How to check network interface status in CentOS8

Network Interface allows connecting your device with some internet connection. In Linux, the network interface can be either physical or virtual. The physical network interface helps in connecting with various computers or connecting with the internet. On the other hand, the virtual interface usually connects with one device.

The network interface must be enabled and functioning properly to either connect with the internet or locally. To have a functional network interface, one must keep an eye on the status of the network interface. This article provides the possible ways to get the status of the network interface on CentOS 8.

How to check the status of the network interface on CentOS 8

Like various other Linux distros, CentOS 8 comes up with a list of networking-related commands to configure the network. Here, we have provided a detailed list of those commands and will demonstrate how these commands can provide us with the status of the network interface.

Using ifconfig command

The ifconfig is the powerful networking command used to get the information of network interfaces on Linux. It shows the status of the network interfaces on CentOS as we did here.

$ ifconfig

The output shows the network interface status and currently, all the network interfaces are UP.

Note: The loopback(lo) interface represents the host itself (localhost) and is known as a virtual network interface. Where the physical network interface is usually known as ethernet (ens33 in our case) which is responsible for communicating with various computers over the network or on the internet. Lastly, the virbr0 interface is responsible for establishing the connection between the guest and the virtualization host.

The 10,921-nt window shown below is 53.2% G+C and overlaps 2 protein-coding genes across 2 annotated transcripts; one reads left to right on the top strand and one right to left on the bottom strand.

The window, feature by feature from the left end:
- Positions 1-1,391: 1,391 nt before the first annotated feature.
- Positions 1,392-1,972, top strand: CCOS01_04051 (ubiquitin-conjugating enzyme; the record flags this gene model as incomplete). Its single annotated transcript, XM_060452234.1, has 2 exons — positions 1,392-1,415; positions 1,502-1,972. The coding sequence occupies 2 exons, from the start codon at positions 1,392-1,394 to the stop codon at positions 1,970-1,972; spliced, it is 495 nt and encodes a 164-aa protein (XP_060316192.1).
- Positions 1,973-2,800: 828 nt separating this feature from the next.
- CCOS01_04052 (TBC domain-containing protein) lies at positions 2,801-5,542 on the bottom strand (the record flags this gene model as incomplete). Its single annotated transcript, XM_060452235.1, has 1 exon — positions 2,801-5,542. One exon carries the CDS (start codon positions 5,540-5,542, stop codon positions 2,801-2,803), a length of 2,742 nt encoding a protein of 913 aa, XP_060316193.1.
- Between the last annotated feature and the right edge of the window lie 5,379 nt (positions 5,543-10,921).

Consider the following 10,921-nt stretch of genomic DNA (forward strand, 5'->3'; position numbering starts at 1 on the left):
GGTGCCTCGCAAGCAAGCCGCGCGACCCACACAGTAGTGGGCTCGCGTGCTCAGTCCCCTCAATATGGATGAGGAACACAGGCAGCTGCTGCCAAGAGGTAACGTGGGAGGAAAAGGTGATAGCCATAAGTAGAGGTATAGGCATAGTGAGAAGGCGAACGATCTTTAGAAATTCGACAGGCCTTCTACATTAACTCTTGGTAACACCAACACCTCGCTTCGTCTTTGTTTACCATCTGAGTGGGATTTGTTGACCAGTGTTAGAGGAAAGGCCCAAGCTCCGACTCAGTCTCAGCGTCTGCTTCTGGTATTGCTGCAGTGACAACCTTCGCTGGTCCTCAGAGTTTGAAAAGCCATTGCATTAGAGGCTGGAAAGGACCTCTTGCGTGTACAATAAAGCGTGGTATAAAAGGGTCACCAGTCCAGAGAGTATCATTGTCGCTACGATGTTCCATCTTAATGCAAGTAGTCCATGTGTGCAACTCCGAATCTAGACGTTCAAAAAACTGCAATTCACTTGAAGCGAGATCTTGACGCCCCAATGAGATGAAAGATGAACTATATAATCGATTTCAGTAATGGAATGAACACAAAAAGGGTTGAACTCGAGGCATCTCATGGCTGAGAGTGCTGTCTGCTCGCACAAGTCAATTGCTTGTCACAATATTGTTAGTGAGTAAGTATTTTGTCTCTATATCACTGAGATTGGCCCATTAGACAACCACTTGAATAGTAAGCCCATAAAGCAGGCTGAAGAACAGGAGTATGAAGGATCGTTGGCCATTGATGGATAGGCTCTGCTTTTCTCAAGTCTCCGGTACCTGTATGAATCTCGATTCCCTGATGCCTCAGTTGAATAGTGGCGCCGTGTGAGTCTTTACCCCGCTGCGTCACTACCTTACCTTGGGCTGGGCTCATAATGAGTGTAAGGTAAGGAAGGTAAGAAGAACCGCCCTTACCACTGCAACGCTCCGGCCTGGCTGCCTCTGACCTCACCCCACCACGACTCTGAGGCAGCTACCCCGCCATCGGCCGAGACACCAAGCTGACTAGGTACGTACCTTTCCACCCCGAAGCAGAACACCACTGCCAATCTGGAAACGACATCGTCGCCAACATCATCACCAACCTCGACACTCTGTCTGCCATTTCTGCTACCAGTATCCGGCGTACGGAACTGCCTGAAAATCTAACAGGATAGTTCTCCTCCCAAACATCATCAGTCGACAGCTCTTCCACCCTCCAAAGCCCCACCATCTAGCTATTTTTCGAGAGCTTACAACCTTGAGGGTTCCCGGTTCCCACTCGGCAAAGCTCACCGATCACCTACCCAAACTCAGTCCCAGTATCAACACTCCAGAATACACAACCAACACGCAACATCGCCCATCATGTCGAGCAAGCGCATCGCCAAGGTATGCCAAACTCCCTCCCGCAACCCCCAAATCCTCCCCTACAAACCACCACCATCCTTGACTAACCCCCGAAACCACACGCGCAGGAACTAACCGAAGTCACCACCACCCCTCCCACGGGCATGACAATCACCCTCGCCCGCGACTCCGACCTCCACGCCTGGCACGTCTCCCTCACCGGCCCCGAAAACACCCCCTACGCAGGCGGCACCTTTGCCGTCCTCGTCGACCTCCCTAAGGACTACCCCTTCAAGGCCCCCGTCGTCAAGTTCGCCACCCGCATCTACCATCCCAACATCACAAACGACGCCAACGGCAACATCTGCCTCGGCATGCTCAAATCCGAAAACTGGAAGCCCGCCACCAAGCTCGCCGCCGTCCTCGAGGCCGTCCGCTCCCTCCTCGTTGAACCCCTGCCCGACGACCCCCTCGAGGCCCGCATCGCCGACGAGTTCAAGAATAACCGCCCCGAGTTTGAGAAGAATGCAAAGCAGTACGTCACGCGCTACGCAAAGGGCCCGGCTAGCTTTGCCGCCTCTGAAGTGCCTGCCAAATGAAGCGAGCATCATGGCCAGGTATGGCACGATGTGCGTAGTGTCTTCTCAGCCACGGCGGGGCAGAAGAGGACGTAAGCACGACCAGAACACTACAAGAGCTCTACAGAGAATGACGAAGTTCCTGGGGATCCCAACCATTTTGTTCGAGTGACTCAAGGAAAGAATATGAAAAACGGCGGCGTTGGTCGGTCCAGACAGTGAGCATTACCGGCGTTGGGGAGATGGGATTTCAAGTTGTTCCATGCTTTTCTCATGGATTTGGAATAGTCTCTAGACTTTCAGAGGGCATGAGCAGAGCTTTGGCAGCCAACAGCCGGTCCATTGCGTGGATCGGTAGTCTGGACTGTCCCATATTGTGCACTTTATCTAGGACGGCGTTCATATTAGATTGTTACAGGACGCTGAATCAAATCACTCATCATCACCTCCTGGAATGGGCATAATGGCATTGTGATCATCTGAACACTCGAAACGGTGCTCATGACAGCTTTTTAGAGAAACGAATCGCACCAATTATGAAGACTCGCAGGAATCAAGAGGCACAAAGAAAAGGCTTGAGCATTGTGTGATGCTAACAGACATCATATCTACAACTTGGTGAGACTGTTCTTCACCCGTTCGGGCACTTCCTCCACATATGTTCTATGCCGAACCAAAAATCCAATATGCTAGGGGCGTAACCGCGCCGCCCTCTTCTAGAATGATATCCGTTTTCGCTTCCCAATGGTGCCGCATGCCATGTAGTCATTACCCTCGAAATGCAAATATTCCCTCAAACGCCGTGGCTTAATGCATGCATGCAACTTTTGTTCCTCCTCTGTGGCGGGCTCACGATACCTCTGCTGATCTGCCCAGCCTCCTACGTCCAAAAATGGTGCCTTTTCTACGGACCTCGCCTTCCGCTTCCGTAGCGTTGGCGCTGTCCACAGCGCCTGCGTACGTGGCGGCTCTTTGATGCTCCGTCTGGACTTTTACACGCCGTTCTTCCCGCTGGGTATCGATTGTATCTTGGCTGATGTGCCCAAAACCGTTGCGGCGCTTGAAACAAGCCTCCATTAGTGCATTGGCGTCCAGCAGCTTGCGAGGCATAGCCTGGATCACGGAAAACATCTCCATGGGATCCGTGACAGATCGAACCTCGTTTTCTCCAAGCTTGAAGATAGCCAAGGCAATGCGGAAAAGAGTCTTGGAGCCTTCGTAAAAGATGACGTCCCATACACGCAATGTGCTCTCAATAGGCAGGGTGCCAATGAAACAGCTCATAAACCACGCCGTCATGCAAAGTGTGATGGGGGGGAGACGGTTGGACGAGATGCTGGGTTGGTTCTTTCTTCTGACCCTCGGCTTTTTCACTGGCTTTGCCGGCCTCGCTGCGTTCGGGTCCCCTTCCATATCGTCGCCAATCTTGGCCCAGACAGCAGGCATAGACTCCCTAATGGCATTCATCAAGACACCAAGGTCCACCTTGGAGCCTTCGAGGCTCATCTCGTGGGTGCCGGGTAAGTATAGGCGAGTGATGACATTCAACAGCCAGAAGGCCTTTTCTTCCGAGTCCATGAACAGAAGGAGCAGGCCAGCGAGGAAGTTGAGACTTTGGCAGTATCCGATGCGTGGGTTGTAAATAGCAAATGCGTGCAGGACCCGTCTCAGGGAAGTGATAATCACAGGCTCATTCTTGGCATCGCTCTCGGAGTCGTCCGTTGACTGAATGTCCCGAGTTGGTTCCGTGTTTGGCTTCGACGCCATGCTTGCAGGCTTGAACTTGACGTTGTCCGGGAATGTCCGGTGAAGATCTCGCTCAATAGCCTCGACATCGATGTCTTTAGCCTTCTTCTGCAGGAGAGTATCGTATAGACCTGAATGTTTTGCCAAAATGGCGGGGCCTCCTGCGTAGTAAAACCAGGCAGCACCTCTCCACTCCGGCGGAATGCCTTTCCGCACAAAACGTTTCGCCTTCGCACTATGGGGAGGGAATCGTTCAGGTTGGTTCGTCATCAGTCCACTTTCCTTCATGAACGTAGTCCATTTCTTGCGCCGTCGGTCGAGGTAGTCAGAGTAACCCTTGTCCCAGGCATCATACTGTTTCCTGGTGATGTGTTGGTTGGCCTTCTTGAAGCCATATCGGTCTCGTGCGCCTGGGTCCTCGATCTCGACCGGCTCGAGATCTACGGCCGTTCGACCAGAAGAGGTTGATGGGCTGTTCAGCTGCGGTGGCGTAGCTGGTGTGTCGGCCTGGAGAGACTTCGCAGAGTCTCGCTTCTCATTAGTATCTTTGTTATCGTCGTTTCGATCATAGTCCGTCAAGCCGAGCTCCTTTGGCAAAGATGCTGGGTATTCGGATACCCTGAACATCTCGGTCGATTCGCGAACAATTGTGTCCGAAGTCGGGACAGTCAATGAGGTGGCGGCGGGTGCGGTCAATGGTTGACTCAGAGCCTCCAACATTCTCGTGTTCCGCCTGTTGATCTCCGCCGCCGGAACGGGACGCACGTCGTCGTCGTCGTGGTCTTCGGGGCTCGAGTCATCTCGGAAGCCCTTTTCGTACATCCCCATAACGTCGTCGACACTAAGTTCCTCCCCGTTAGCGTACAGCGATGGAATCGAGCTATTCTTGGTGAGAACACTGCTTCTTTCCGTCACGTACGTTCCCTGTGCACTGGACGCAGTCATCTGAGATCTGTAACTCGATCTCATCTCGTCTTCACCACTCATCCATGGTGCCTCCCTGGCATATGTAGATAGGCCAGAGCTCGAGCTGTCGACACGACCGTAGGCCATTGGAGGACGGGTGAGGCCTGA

Using the ip command

The ip command is another useful networking tool for system/network administrators of CentOS. The following ip command on CentOS 9 would present the status of the network interface.

$ sudo ip link show

All the available network interfaces are listed down, and all the network interfaces are up (enabled).

Using nmcli command

It is another favorite command-line utility of network admins to manage the network. Basically, it represents the command line interface of the network manager. It prints various settings related to the network manager of Linux. For instance, we made use of the nmcli command to check the status of network interfaces via the following command.

$ sudo nmcli device status

The output shows that the loopback interface is unmanaged by the network manager whereas the ens33 and virbr0 are connected.


The network interface status can be obtained using the ifconfig, ip, or nmcli command. A network interface is referred to as the non-physical network interface card. Generally, a network interface is the interconnection of the computer and public/private networks. There, it has a key role in establishing a network connection that makes it a favorite tool of system/network administrators.

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Adnan Shabbir